TL: Like any woman in business, I’ve witnessed and experienced a myriad of aggressions from relatively harmless, ignorant side comments to more overtly inappropriate comments or behaviour. Today – due in large part to the tireless work of the thousands of global organisations, movements and people working to combat inequality – we’re experiencing a sea change in behaviors which result in more welcoming workplaces, more accurate portrayal of women in campaigns and more accountability.

We know the stereotypes; we must have courage to call out bad behaviour and give people the opportunity to change. Often, it’s fear and ignorance – not bad intention – that is the culprit.

HP: I have had several experiences managing broadcast operations at football stadiums, which are often an even more male-dominated environment – from the fans in attendance all the way to the teams and stadium staff. It is strange how myself and women I have worked with just learnt to ignore and get used to the obvious staring and cat calling when walking past fans and even venue staff.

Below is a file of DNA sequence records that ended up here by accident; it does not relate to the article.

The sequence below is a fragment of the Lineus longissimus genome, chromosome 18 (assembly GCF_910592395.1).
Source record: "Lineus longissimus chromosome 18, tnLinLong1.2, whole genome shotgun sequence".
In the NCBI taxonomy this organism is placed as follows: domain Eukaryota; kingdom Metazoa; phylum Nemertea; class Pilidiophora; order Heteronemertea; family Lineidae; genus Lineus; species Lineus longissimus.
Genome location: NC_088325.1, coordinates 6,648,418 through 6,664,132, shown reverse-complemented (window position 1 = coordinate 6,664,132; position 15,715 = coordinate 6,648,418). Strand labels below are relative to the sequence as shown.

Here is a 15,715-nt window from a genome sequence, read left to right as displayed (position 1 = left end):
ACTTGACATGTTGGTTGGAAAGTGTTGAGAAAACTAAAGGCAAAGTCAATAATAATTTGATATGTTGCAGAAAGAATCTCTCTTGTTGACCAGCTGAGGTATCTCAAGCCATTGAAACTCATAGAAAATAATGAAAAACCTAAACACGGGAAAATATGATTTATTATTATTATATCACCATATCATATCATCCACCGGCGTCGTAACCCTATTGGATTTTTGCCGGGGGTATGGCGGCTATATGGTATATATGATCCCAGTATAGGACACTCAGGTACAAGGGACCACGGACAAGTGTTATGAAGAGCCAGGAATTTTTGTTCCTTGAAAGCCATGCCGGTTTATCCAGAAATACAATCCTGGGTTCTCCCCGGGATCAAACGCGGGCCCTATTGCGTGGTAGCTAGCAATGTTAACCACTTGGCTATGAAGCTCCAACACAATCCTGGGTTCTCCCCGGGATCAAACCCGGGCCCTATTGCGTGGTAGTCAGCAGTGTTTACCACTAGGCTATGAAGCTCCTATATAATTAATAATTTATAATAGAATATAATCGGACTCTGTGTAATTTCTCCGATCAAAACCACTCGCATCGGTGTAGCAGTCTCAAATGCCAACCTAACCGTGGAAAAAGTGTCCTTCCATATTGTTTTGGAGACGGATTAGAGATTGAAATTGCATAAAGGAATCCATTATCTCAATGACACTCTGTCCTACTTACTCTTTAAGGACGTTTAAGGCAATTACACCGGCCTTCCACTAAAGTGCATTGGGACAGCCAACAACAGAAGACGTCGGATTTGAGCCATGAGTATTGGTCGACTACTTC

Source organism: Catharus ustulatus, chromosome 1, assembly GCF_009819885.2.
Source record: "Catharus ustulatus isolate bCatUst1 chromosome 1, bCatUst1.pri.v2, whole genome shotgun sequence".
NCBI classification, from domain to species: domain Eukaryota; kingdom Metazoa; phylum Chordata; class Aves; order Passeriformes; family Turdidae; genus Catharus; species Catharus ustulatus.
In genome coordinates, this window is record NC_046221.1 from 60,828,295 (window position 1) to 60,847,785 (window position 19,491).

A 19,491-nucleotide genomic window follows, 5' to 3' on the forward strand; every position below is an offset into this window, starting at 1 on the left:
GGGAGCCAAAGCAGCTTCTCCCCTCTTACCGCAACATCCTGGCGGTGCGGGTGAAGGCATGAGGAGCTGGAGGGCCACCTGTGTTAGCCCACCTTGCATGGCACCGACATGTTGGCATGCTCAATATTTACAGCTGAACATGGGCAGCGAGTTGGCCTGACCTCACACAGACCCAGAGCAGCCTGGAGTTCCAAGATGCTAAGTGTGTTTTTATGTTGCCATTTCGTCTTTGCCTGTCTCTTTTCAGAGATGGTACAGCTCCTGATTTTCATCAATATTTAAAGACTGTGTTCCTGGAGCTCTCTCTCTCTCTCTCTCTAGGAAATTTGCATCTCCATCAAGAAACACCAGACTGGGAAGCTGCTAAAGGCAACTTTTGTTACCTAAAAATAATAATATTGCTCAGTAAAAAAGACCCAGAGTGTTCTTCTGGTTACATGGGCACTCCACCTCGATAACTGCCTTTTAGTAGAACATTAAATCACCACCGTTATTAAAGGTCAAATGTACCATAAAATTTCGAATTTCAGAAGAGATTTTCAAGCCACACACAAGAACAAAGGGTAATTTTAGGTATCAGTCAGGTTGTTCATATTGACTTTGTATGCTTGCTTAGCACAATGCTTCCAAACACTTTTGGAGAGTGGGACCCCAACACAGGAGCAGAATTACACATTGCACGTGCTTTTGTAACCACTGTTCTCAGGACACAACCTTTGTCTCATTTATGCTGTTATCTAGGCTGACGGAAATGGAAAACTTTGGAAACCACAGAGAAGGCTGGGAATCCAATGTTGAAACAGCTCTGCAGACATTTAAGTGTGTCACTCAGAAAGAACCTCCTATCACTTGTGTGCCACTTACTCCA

However, the most frustrating is having my knowledge of football or football broadcasting questioned because ‘what does a woman know about football?’.

OA: First is usually questioning my understanding of sports or being surprised I’m a woman who knows a lot about sports. I could be in a room full of men and when talking about specifics of the game, they feel the need to ‘explain’ further for my understanding.

Also, being African, meeting people in the industry from other parts of the world, it is sometimes assumed that I may not know what’s happening in the global sports space or watch certain leagues, teams etc.

How do you balance the challenge of working in what is traditionally a male-dominated industry?

TL: I’d flip the question, because the way this is phrased – and commonly examined and asked in the industry – puts the onus on women. “Women, as the industry continuously perpetuates culture and systems that stack the deck against you, how do you manage the extra burden?” This has led to pressure on women to prove they can do everything and stress about whether they can have it all.

The discussion needs to change towards: “What should everyone in this industry do to make sure I don’t have increased pressures to balance simply because of my gender?” And the answer is: plenty.

Having more women in leadership roles can serve as a positive example for other women and demonstrate that upward mobility is possible